I am a theorist – a postdoctoral fellow at the Computational Neuroscience Initiative at the University of Pennsylvania – who is perplexed by the nature and behavior of space, time, and brains. As of September 2019, I will be an assistant professor in the Department of Physics at New York Institute of Technology! Here’s my CV.
- the neural basis of pattern generation (how intrinsically chaotic neurons can – via network connectivity – be reined into delivering reliable output, where the network activity results in a stable macroscopic behavior);
- predictive models of functional biological neurons and networks that are associated with the creation and reception of auditory signals;
- the information content of acoustic communication signals;
- nonlinear processes in neutrino astrophysics.
- dynamical systems, inference, statistical physics, information theory.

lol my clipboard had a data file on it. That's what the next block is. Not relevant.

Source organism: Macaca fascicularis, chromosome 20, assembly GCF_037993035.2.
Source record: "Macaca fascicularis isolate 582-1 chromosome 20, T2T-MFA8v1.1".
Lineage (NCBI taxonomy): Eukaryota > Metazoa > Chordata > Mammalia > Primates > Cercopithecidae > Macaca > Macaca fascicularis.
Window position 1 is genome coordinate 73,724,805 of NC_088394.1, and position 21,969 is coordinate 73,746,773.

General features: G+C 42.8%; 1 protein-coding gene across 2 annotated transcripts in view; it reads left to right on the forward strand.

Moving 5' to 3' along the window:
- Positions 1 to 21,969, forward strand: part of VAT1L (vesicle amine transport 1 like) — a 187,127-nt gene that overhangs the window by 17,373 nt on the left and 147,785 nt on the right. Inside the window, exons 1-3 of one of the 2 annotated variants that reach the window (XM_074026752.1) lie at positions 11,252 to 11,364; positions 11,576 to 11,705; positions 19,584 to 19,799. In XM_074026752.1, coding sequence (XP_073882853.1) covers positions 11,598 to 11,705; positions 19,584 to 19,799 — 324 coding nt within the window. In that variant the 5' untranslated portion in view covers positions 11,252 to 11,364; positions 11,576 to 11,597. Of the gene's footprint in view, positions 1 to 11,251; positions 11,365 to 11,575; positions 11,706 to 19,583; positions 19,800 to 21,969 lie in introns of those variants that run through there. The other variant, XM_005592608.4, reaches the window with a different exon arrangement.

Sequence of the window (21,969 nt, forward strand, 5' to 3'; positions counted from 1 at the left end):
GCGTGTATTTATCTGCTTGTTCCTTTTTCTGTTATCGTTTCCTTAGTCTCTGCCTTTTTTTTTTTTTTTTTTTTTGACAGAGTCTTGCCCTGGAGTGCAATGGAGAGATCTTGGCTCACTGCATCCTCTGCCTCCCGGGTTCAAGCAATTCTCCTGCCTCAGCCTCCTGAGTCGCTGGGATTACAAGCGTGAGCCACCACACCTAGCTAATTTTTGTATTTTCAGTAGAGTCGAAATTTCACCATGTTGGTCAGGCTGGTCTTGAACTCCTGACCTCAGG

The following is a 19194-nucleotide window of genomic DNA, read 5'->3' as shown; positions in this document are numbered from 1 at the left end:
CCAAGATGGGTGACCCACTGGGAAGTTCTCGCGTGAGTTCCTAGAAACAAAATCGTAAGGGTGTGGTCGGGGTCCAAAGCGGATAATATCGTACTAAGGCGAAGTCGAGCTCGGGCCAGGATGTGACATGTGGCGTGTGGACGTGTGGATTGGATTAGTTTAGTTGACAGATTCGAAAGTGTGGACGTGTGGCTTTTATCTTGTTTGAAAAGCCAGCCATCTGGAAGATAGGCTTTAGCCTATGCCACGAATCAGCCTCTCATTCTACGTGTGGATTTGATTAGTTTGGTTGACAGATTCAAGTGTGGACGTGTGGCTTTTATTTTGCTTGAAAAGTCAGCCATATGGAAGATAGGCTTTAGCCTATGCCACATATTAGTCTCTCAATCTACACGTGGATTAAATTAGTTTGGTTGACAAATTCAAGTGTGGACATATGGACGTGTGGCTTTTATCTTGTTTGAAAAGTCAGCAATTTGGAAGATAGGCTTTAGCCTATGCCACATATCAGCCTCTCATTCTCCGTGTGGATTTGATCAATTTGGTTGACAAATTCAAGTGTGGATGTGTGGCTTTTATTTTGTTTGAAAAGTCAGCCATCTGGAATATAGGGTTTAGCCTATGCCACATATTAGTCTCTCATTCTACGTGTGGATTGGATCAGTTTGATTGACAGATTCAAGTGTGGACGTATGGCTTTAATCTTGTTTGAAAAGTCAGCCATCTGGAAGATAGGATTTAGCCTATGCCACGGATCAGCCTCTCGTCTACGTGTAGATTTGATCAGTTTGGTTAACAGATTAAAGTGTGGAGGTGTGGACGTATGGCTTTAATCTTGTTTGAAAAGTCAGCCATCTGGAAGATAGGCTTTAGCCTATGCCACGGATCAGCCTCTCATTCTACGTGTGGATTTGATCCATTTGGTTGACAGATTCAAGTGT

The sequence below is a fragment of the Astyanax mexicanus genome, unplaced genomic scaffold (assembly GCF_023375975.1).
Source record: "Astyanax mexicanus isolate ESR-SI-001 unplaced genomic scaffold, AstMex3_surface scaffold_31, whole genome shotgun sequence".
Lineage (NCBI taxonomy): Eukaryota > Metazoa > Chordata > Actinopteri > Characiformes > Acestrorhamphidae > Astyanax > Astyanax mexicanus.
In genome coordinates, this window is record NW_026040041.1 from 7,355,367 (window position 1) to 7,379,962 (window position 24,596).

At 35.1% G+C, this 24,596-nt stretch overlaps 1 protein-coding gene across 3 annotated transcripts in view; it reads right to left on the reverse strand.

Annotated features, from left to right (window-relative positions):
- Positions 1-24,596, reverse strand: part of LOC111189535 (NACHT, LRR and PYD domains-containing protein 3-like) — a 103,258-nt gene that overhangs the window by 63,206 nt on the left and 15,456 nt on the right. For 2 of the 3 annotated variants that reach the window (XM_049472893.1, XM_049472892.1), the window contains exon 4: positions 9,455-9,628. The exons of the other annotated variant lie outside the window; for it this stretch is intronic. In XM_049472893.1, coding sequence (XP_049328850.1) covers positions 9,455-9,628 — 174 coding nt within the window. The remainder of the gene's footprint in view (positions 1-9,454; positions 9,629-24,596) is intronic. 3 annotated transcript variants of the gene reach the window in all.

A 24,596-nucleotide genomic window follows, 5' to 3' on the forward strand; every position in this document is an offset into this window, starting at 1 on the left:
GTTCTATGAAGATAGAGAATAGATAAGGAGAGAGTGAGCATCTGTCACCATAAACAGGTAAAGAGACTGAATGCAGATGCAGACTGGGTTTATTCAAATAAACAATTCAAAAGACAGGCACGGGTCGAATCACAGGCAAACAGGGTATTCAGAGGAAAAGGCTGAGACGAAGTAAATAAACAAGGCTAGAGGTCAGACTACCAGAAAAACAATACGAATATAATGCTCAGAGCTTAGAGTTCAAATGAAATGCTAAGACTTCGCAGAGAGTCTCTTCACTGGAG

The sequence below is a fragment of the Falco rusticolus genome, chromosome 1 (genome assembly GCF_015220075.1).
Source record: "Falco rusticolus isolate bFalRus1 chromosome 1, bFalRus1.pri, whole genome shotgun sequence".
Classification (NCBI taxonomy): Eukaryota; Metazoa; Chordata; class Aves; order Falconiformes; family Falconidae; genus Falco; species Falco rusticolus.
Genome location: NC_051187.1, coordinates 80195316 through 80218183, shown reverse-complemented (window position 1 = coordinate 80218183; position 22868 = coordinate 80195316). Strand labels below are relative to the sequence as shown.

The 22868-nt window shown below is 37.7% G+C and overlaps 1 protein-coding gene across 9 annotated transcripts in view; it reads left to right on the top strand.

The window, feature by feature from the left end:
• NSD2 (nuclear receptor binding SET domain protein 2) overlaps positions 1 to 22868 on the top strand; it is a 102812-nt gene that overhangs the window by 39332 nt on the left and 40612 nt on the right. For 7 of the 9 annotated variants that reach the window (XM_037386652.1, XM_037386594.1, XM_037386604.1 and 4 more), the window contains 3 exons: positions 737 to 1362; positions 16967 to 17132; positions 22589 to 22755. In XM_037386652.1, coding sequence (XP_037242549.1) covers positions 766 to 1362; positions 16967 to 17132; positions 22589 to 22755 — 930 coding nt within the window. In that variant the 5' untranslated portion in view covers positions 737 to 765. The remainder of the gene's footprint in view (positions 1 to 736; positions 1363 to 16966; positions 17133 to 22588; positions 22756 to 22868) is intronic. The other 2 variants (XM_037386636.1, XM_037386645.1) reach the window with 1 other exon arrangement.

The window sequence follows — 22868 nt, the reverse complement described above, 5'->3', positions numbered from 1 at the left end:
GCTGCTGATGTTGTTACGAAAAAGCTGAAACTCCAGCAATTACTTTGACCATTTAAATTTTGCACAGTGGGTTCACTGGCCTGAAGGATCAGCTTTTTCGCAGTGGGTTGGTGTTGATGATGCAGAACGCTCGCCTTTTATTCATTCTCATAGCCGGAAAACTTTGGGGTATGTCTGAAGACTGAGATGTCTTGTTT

Regarding pattern generation by the central nervous system for acoustic signal processing: I’m interested in ferreting out fundamental organizing principles of the central nervous system, particularly those that give rise to reliable patterned neural activity associated with acoustic information. Nearly all research on neuronal circuits controlling pattern generation (or CPG activity) has been done on small (~ 30-cell) circuits in crustaceans, because these circuits can be identified and isolated from the animal and the relatively-large cell size facilitates whole-cell recording. Extremely little modeling has explored how principles governing CPG activity are effected when the number of neurons involved is much larger. Nucleus HVC of the songbird brain is an example of a larger-scale (~ 10^5-cell) circuit with a well-demonstrated ability to generate reliable patterned activity. I have created a toy model of the pattern-generating mechanism (Armstrong & Abarbanel, J. Neurophysiol. 2016), where I used state and parameter estimation to infer electrophysiological properties. Currently I am working with colleagues who study zebra finch learning (Ofer Tchernichovski – Hunter College, CUNY; Julia Hyland Bruno – Columbia U.; Tiberiu Teliseanu – Flatiron Institute), to expand this model in terms of its learning capacity and connections to other areas of the song system associated with song timing.